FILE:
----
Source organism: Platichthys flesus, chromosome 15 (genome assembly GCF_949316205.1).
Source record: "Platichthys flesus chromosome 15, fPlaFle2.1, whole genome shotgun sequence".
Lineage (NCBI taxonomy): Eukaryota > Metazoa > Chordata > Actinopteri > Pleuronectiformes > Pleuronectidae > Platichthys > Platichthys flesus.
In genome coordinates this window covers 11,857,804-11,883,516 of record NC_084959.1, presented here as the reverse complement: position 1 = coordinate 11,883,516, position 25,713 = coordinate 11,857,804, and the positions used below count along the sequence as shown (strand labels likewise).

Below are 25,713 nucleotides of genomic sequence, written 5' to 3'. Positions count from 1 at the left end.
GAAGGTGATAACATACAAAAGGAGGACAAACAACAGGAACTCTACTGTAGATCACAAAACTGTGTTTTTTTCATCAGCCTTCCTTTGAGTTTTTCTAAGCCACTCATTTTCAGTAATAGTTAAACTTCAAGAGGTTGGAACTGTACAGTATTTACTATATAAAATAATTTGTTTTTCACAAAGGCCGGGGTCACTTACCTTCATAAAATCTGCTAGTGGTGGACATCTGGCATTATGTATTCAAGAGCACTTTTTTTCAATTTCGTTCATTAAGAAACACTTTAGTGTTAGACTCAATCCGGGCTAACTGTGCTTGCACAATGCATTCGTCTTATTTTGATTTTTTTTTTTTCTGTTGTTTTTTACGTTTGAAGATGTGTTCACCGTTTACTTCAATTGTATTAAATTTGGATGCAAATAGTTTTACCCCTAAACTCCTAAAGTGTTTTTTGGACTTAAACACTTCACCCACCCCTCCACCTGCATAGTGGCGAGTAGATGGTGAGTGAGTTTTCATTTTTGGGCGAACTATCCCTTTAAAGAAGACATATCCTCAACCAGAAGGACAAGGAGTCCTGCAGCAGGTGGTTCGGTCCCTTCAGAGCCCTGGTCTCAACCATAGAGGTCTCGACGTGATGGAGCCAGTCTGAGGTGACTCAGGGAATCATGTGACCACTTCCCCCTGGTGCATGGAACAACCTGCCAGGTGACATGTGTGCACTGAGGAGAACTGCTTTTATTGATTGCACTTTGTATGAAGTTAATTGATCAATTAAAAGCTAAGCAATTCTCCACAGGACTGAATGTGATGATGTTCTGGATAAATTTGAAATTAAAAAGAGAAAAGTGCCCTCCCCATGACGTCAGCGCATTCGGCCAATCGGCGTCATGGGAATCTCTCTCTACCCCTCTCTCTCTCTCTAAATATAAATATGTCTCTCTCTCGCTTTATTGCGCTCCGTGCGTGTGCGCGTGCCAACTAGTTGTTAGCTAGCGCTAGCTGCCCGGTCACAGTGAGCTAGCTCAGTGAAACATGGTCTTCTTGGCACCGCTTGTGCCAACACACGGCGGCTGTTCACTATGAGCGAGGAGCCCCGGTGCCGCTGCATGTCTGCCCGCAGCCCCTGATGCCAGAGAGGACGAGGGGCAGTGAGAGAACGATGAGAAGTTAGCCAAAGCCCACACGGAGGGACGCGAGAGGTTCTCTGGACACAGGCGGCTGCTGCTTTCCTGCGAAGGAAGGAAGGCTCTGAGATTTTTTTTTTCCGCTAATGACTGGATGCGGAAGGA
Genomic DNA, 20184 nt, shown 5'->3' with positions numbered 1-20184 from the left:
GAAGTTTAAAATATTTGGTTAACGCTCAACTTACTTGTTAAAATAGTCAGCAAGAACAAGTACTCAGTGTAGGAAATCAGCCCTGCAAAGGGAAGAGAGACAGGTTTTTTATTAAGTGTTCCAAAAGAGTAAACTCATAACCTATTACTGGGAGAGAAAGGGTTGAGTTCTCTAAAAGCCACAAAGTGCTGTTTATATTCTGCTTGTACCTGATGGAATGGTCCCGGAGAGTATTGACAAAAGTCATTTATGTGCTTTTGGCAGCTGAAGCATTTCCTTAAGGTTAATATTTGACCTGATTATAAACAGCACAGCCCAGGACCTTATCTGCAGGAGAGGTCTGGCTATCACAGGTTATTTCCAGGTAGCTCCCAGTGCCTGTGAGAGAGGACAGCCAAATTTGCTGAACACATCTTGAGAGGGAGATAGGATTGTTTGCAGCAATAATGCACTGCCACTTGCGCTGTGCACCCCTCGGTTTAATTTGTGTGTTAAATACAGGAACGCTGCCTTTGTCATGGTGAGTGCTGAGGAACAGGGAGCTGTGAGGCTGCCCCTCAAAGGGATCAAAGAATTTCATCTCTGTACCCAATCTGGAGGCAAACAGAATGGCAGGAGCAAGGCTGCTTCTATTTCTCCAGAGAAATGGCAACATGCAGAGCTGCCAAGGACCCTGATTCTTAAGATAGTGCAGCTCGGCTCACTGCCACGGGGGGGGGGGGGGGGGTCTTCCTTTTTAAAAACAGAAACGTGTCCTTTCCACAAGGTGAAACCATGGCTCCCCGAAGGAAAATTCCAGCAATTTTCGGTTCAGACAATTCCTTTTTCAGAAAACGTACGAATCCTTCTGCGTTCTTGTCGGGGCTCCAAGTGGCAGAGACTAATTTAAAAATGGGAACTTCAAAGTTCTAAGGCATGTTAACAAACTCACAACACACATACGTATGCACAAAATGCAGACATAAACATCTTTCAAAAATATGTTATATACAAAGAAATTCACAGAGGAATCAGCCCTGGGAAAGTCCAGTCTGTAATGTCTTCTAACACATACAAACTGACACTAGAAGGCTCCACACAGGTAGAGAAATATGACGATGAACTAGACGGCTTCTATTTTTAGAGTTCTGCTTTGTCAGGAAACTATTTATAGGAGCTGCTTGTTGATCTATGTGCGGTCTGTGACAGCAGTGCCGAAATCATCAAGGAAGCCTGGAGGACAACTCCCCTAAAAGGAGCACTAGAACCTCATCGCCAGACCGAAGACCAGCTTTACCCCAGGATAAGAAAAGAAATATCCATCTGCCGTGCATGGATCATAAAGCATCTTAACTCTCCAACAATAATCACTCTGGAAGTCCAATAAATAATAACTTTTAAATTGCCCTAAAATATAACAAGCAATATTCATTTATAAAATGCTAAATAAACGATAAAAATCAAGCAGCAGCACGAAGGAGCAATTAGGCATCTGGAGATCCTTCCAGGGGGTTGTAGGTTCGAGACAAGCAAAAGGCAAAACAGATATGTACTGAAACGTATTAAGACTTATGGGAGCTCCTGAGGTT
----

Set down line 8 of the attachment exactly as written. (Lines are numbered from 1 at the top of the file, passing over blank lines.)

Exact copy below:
GAAGTTTAAAATATTTGGTTAACGCTCAACTTACTTGTTAAAATAGTCAGCAAGAACAAGTACTCAGTGTAGGAAATCAGCCCTGCAAAGGGAAGAGAGACAGGTTTTTTATTAAGTGTTCCAAAAGAGTAAACTCATAACCTATTACTGGGAGAGAAAGGGTTGAGTTCTCTAAAAGCCACAAAGTGCTGTTTATATTCTGCTTGTACCTGATGGAATGGTCCCGGAGAGTATTGACAAAAGTCATTTATGTGCTTTTGGCAGCTGAAGCATTTCCTTAAGGTTAATATTTGACCTGATTATAAACAGCACAGCCCAGGACCTTATCTGCAGGAGAGGTCTGGCTATCACAGGTTATTTCCAGGTAGCTCCCAGTGCCTGTGAGAGAGGACAGCCAAATTTGCTGAACACATCTTGAGAGGGAGATAGGATTGTTTGCAGCAATAATGCACTGCCACTTGCGCTGTGCACCCCTCGGTTTAATTTGTGTGTTAAATACAGGAACGCTGCCTTTGTCATGGTGAGTGCTGAGGAACAGGGAGCTGTGAGGCTGCCCCTCAAAGGGATCAAAGAATTTCATCTCTGTACCCAATCTGGAGGCAAACAGAATGGCAGGAGCAAGGCTGCTTCTATTTCTCCAGAGAAATGGCAACATGCAGAGCTGCCAAGGACCCTGATTCTTAAGATAGTGCAGCTCGGCTCACTGCCACGGGGGGGGGGGGGGGGGTCTTCCTTTTTAAAAACAGAAACGTGTCCTTTCCACAAGGTGAAACCATGGCTCCCCGAAGGAAAATTCCAGCAATTTTCGGTTCAGACAATTCCTTTTTCAGAAAACGTACGAATCCTTCTGCGTTCTTGTCGGGGCTCCAAGTGGCAGAGACTAATTTAAAAATGGGAACTTCAAAGTTCTAAGGCATGTTAACAAACTCACAACACACATACGTATGCACAAAATGCAGACATAAACATCTTTCAAAAATATGTTATATACAAAGAAATTCACAGAGGAATCAGCCCTGGGAAAGTCCAGTCTGTAATGTCTTCTAACACATACAAACTGACACTAGAAGGCTCCACACAGGTAGAGAAATATGACGATGAACTAGACGGCTTCTATTTTTAGAGTTCTGCTTTGTCAGGAAACTATTTATAGGAGCTGCTTGTTGATCTATGTGCGGTCTGTGACAGCAGTGCCGAAATCATCAAGGAAGCCTGGAGGACAACTCCCCTAAAAGGAGCACTAGAACCTCATCGCCAGACCGAAGACCAGCTTTACCCCAGGATAAGAAAAGAAATATCCATCTGCCGTGCATGGATCATAAAGCATCTTAACTCTCCAACAATAATCACTCTGGAAGTCCAATAAATAATAACTTTTAAATTGCCCTAAAATATAACAAGCAATATTCATTTATAAAATGCTAAATAAACGATAAAAATCAAGCAGCAGCACGAAGGAGCAATTAGGCATCTGGAGATCCTTCCAGGGGGTTGTAGGTTCGAGACAAGCAAAAGGCAAAACAGATATGTACTGAAACGTATTAAGACTTATGGGAGCTCCTGAGGTT